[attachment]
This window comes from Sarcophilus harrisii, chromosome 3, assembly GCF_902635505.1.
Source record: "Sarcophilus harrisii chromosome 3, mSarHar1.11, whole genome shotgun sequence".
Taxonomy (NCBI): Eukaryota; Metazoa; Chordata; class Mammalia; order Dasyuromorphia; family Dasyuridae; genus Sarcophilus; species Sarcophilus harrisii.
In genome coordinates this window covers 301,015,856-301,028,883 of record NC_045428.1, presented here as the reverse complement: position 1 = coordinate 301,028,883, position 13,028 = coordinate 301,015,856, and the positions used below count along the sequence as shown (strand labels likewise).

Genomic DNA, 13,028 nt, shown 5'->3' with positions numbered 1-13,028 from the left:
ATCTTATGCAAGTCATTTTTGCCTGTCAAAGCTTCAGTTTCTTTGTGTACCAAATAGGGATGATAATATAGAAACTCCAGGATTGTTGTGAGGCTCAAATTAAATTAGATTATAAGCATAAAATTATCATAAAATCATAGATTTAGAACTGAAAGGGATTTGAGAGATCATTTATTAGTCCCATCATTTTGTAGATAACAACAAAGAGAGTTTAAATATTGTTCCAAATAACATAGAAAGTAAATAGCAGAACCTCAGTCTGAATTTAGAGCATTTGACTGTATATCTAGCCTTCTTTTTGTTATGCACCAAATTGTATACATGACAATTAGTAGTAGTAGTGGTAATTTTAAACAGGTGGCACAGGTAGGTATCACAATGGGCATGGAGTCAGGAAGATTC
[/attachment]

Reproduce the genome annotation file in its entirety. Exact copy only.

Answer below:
This window comes from Sarcophilus harrisii, chromosome 3, assembly GCF_902635505.1.
Source record: "Sarcophilus harrisii chromosome 3, mSarHar1.11, whole genome shotgun sequence".
Taxonomy (NCBI): Eukaryota; Metazoa; Chordata; class Mammalia; order Dasyuromorphia; family Dasyuridae; genus Sarcophilus; species Sarcophilus harrisii.
In genome coordinates this window covers 301,015,856-301,028,883 of record NC_045428.1, presented here as the reverse complement: position 1 = coordinate 301,028,883, position 13,028 = coordinate 301,015,856, and the positions used below count along the sequence as shown (strand labels likewise).

Genomic DNA, 13,028 nt, shown 5'->3' with positions numbered 1-13,028 from the left:
ATCTTATGCAAGTCATTTTTGCCTGTCAAAGCTTCAGTTTCTTTGTGTACCAAATAGGGATGATAATATAGAAACTCCAGGATTGTTGTGAGGCTCAAATTAAATTAGATTATAAGCATAAAATTATCATAAAATCATAGATTTAGAACTGAAAGGGATTTGAGAGATCATTTATTAGTCCCATCATTTTGTAGATAACAACAAAGAGAGTTTAAATATTGTTCCAAATAACATAGAAAGTAAATAGCAGAACCTCAGTCTGAATTTAGAGCATTTGACTGTATATCTAGCCTTCTTTTTGTTATGCACCAAATTGTATACATGACAATTAGTAGTAGTAGTGGTAATTTTAAACAGGTGGCACAGGTAGGTATCACAATGGGCATGGAGTCAGGAAGATTC